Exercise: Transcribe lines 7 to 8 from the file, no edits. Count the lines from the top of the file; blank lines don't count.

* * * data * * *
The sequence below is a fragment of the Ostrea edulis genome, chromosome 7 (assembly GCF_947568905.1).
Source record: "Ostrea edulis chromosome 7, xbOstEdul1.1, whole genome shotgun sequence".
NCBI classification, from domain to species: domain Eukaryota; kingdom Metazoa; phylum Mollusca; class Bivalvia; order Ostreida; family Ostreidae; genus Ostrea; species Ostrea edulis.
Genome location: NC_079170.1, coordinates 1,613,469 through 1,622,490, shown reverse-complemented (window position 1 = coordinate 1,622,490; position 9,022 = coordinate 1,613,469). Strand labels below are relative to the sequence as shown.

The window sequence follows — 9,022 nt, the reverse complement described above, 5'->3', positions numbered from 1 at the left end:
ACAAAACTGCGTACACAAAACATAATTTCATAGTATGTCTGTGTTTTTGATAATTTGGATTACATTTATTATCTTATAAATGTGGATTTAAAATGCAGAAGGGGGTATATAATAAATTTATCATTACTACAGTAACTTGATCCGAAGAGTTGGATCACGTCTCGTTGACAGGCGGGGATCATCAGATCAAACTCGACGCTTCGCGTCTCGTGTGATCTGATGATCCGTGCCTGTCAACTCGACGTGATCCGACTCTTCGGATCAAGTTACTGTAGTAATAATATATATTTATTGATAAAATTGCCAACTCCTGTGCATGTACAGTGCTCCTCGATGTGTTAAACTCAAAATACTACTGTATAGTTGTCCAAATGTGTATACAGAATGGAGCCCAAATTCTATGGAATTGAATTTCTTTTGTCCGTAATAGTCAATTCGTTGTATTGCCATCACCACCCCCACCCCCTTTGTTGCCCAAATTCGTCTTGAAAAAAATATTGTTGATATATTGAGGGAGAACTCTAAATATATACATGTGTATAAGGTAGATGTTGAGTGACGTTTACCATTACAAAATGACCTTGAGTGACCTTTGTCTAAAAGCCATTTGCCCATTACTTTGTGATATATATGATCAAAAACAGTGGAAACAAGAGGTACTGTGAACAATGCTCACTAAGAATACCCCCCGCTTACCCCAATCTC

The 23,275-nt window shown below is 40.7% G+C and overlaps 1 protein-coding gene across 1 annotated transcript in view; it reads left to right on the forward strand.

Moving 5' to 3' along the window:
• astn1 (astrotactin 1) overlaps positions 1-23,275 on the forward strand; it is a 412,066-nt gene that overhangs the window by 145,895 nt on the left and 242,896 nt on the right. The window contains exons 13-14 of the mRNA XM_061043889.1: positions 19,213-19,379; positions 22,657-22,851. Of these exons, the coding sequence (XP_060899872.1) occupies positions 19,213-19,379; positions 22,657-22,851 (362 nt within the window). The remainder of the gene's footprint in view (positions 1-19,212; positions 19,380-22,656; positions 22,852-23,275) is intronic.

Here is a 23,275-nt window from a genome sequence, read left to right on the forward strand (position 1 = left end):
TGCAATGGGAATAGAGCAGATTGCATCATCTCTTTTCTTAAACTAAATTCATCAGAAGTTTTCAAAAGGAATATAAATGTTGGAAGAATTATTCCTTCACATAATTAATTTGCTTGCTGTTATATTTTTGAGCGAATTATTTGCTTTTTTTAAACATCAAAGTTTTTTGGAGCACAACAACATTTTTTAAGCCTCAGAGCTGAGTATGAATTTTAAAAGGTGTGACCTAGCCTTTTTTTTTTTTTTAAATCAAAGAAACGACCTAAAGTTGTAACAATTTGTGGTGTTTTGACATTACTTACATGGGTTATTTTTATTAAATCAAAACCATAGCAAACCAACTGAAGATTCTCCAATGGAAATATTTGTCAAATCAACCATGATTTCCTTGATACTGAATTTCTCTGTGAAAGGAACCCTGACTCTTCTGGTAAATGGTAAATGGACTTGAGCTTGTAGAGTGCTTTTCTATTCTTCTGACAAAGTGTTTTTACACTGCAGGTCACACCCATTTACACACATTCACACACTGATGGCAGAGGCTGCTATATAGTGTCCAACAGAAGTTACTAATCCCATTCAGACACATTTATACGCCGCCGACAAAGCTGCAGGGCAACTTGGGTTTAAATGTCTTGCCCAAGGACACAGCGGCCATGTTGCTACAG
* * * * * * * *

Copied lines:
The 23,275-nt window shown below is 40.7% G+C and overlaps 1 protein-coding gene across 1 annotated transcript in view; it reads left to right on the forward strand.

Moving 5' to 3' along the window: